Un­til now, the trend has been for Kiwi veter­ans to head north in search of a last big con­tract be­fore re­tir­ing but Sopoaga be­lieves that more 20-some­things are con­sid­er­ing that ca­reer-defin­ing step.

“I think it is a pat­tern. For a lot of guys like my­self, who come from big fam­i­lies, from low so­cio-eco­nomic back­grounds, the chance to change your fam­ily’s life is pretty over­whelm­ing. It’s not some­thing you should take lightly.

“Some­times the jersey is not enough for a bet­ter life.

“It is spe­cial when you do get it, the ex­pe­ri­ences you do have are pretty sur­real, but down the track, those things don’t pay for a roof over your head,” he said.

Plenty of quick men have played for the All Blacks over the years — wings such as Joe Roko­coko, Si­tiveni Si­vi­vatu and Doug Howlett scorched across pitches around the world and had try-scor­ing records to match — but in­cum­bent left wing Rieko Ioane may be the quick­est of all.

Ioane qual­i­fies as one of the quick­est rugby play­ers in the world to­day. The 21-year-old has scored 16 tries in 17 tests and, after miss­ing two tests fol­low­ing his strained ham­string (the first time he has suf­fered such an in­jury) while play­ing the Wal­la­bies in Sydney, he is back to take on the Spring­boks in Wellington where he will again be at the short­est of odds to score the test’s first try.

All Blacks coach Steve Hansen re­vealed Ioane has hit speeds up to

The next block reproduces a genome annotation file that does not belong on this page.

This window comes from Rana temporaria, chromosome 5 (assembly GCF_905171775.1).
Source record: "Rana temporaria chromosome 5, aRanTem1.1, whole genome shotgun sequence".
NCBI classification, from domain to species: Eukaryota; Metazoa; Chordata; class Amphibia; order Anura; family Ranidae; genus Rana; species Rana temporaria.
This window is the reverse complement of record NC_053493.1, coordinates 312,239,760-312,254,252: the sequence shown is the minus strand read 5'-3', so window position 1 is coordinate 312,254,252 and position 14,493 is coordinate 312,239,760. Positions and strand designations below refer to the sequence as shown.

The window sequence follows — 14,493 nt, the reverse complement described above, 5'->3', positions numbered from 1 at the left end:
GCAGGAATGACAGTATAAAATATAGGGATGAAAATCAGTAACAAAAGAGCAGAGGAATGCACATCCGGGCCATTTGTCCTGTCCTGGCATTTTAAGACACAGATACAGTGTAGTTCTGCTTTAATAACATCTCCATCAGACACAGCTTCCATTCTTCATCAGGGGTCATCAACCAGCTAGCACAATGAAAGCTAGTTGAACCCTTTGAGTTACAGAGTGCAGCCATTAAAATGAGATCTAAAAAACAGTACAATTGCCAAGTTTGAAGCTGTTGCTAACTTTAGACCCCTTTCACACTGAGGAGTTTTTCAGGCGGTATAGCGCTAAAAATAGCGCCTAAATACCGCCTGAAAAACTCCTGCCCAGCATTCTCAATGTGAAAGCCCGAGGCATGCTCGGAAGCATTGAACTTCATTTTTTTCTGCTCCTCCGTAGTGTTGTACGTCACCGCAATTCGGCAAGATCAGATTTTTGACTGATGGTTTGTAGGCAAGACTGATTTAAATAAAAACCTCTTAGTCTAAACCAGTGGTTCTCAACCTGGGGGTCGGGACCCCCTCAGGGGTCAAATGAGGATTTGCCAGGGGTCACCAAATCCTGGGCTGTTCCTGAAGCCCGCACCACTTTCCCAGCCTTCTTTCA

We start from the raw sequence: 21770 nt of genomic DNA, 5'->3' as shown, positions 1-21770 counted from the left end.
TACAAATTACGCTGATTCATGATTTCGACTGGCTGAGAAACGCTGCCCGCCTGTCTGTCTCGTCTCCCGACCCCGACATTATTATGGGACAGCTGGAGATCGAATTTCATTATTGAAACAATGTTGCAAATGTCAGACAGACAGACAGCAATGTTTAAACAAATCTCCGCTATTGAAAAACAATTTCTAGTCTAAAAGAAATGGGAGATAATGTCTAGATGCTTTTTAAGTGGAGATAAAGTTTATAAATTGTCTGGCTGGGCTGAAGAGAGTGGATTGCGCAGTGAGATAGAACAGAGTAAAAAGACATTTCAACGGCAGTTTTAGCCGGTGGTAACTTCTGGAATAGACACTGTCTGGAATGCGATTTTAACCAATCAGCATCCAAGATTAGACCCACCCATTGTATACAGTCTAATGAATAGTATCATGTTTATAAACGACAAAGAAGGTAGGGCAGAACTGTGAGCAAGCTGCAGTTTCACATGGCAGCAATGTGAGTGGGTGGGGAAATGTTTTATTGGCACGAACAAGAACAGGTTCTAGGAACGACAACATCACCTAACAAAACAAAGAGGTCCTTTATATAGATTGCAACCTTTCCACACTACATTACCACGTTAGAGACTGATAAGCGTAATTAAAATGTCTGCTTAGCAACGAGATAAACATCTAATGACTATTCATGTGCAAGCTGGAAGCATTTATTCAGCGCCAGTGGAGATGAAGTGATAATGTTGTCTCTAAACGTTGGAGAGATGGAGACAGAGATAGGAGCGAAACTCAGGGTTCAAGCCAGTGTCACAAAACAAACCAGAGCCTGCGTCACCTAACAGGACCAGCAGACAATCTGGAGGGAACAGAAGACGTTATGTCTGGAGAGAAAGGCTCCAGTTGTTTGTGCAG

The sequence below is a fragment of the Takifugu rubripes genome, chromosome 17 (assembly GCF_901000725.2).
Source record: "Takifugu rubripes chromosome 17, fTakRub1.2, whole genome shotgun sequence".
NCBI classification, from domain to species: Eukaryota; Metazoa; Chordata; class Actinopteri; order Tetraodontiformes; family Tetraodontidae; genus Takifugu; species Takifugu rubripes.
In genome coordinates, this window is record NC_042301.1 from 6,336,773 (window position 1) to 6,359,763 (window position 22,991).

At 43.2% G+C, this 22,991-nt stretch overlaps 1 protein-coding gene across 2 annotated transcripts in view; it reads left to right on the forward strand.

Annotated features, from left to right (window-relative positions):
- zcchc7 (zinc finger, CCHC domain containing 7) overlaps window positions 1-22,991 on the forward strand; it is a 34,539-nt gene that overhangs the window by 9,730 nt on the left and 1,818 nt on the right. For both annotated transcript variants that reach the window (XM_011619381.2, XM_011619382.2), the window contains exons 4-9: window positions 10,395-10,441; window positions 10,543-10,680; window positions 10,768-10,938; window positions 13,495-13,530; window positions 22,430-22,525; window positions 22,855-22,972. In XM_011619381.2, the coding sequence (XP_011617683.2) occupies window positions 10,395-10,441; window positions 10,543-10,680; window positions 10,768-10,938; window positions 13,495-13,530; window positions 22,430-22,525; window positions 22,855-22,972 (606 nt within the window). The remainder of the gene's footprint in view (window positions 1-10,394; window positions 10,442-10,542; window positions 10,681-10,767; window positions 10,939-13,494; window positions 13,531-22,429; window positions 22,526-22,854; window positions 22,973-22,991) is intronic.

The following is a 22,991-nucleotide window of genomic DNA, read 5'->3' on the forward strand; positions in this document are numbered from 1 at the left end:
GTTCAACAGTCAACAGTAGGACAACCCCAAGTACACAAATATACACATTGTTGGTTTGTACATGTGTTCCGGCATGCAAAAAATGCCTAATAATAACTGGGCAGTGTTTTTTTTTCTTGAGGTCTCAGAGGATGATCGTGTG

37km/h in test­ing, a pace many peo­ple would strug­gle to match on a bi­cy­cle.

That com­pares well with renowned rugby speed­sters Car­lin Isles of the United States, a for­mer track sprinter who has been un­of­fi­cially clocked at 36km/h in a sev­ens match, and Fi­jian sev­ens star Alo­sio Naduva, who has hit a sim­i­lar top speed.

“I’ve been call­ing him 80 Per Cent for the last cou­ple of weeks be­cause we didn’t want him run­ning any faster than that,” Hansen said of his and trainer Nic Gill’s de­sire to pro­tect Ioane’s ham­string. “Gilly has timed him and he’s run­ning 35-37km/h, so he’s back to 100.”

Usain Bolt, the 100m world record holder with a time of 9.58s set at the

2009 world cham­pi­onships in Berlin, reached a top speed of 44.72km/h be­tween 60m and 80m in that race. He cov­ered the dis­tance at an av­er­age of 37.58km/h.

Hansen didn’t re­veal any other de­tails about Ioane’s pace and the man him­self was re­luc­tant to di­vulge too much — prob­a­bly out of mod­esty more than any­thing — but his top speed was prob­a­bly set in a 40m sprint, now re­garded as a stan­dard rugby speed test.